How do you land coverage in WSJ Journal Reports? Pitch the beat reporters. “It’s hard to target these reports,” says senior editor Larry Rout. He explains that the best stories come from those with the domain expertise, be it in healthcare, energy or wealth management.
If you’ve ever helped a client become a Forbes contributor, chances are Leadership editor Fred Allen had something to do with it, at least officially speaking. A 30-year veteran of the 101-year-old publication, Fred oversees quite a lot:
A one-time TechTarget cub reporter has gone on to help build one of the strongest journalism tools America has. Perhaps you’ve heard of it — MuckRock. Not Muck Rack — most PR pros know about that. No, this is MuckRock -- the FOIA specialist -- based in Cambridge, Mass.
Where were you in 1981? Perhaps you were just a twinkle back then. Pat Thibodeau was a newspaper reporter in New Britain, Conn. Fifteen years later he moved to Computerworld, where he worked for more than 20 years. Now he reports for TechTarget’s HR and ERP verticals, and he believes he’s in the right place.
Industry analyst Rob Enderle starts his workday in the inbox. “I get a wave of pitches every day… a wave that breaks on me every morning,” Rob told us in a 23-minute audio interview. Can a 33-year veteran of the tech business get value from cold pitches?
Does Dion Hinchcliffe still write for ZDNet? Well sure… just not as much as he used to. Being a Dad to three-year-old twins has slowed him just a bit. “As they get older I can find more time to write,” the proud Papa told us last week. One can find Dion’s core work at Constellation Research, where he serves as VP and principal analyst.
Perhaps you’ve seen How to Lead, the new weekly business leadership column from the Financial Times. It’s a showcase for executives with something compelling to say. Work & Careers editor Helen Barrett, who oversees the franchise, welcomes PR input but there are guidelines and we’ll get to them in a moment.
Said tech reporter Douglas MacMillan: “I’ve been following a lot of ideas in social media, and looking at how social media is shaping business and shaping society as well.” The year was 2009. Doug was a 25-year-old up-and-comer at McGraw-Hill’s BusinessWeek, covering tech primarily for the BW web site.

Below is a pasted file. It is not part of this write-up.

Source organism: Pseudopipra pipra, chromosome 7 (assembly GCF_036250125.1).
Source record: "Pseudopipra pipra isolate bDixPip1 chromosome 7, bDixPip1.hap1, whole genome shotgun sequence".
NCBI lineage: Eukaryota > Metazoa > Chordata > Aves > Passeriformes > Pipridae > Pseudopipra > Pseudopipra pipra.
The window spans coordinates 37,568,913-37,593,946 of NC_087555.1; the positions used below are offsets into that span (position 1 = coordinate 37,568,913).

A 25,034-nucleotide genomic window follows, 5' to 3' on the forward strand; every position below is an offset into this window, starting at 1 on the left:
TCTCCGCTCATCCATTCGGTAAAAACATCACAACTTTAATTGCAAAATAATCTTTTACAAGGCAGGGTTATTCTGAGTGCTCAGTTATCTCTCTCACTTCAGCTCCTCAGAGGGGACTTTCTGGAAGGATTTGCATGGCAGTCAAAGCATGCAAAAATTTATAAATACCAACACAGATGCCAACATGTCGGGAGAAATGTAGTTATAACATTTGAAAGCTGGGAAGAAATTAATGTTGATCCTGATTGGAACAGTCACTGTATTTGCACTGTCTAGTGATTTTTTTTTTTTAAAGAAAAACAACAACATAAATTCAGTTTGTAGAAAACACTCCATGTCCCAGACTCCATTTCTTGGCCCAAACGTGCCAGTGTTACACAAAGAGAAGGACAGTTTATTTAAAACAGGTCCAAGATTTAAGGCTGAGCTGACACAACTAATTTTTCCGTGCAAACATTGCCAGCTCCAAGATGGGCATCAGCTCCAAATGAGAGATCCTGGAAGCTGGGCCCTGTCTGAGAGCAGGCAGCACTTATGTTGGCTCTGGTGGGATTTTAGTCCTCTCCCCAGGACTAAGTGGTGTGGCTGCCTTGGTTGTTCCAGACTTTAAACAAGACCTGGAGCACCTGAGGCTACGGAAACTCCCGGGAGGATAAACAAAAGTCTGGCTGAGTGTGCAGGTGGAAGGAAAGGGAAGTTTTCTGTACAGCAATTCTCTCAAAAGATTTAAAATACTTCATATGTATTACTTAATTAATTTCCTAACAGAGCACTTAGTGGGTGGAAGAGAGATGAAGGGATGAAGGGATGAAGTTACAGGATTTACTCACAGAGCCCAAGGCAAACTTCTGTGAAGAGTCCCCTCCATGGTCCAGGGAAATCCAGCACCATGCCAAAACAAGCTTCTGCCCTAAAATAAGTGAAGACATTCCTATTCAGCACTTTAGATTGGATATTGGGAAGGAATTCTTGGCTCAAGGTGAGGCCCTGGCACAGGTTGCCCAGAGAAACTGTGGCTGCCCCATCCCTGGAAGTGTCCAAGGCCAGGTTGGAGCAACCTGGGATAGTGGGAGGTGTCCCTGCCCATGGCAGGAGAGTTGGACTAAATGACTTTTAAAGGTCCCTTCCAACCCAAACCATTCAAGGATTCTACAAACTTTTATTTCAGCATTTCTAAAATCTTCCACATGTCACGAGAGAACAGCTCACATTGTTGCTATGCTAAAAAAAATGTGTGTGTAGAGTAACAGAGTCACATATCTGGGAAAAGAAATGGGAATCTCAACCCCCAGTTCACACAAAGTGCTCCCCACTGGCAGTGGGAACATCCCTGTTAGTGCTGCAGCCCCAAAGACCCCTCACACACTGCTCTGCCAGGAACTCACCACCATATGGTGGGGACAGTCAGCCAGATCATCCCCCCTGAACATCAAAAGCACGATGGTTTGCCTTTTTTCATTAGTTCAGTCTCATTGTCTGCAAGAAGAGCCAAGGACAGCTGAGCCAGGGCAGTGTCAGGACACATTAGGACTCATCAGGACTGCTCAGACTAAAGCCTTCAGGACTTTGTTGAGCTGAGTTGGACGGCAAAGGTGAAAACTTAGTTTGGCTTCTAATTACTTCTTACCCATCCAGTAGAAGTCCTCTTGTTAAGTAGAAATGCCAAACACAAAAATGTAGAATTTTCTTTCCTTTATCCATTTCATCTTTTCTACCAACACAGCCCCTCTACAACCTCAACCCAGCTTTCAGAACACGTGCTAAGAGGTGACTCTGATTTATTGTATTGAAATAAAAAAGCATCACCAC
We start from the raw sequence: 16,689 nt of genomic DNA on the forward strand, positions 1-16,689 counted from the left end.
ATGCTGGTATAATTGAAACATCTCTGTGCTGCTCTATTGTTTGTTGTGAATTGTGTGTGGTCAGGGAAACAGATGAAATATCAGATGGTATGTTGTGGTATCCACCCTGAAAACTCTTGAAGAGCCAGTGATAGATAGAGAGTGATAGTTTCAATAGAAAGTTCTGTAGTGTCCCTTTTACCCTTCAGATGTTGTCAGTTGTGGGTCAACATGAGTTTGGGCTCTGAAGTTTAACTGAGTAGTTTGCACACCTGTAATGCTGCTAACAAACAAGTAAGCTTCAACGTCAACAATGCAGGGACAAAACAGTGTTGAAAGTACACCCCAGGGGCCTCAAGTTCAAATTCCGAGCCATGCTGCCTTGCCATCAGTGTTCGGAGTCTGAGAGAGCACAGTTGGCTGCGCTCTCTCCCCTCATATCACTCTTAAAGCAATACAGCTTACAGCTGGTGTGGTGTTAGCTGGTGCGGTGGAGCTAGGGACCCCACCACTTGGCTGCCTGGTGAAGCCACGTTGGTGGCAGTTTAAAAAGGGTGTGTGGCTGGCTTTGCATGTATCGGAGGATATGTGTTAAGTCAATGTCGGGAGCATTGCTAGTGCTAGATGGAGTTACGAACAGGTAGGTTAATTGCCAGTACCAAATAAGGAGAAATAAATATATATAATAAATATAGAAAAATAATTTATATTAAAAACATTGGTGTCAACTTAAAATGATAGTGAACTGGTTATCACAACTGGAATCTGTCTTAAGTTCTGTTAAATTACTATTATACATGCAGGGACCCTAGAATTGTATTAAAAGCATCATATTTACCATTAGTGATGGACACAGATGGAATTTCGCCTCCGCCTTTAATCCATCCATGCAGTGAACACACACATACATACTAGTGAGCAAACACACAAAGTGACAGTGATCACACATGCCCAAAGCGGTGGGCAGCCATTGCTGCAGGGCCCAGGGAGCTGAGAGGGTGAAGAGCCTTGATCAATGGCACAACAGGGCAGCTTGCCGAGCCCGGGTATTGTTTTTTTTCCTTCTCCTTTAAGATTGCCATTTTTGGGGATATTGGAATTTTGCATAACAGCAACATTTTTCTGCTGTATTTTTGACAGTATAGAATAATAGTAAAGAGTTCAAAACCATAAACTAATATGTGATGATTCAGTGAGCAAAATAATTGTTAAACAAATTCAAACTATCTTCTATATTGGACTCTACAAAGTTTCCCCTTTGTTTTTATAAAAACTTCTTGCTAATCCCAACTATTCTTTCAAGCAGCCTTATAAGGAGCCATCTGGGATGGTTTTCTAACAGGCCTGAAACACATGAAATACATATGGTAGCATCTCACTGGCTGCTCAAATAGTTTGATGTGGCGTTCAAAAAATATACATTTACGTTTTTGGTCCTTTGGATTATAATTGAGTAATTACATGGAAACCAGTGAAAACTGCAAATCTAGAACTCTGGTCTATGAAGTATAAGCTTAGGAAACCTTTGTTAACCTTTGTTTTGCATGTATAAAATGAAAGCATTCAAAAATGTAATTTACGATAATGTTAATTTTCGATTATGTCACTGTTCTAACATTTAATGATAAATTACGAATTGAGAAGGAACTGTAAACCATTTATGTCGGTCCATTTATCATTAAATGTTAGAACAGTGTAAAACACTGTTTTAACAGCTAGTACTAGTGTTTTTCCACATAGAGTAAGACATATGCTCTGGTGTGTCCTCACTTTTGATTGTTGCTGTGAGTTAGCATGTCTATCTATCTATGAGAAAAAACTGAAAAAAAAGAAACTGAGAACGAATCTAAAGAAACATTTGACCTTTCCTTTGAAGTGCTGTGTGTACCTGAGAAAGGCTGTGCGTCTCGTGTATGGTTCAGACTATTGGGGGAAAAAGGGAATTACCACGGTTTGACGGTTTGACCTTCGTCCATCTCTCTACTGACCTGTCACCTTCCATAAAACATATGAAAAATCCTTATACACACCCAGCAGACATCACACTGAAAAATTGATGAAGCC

Wouldn’t it be great if all tech journalists were like Sean Captain? He writes about AI, big data and telecom, yet is open to even broader territory — “people and their ideas.” Though a freelancer, he writes principally for Fast Company, squarely in Tier 1.
The company’s stock has risen 75 percent this year. Jim Cramer interviewed its CEO last month. Things are going quite well at New Relic. It must be the content marketing, don’t you think? Let’s put it this way: it should surprise no one that a successful cloud-based software company invests vigorously in content and hires tech edit pros who have been there.
Stacey Higginbotham — the Stacey of IoT — is enjoying entrepreneurship. “It’s not as stressful as any of my previous media gigs and it’s really satisfying,” says the former Gigaom and Fortune reporter.
Here's another profile of an unpitchable editor. Stop the madness! Right? Well, we learned quite a bit in our conversation with BuzzFeed senior technology reporter Alex Kantrowitz. He’s an inspirational 30-year-old who more than holds his own in one of tech media’s most powerful investigative shops.
Journalists are leaving media brands every week. Read the fruits of 16 confidential interviews with journalists now working at tech brands or PR agencies, and five interviews with the executives who hired these journalists.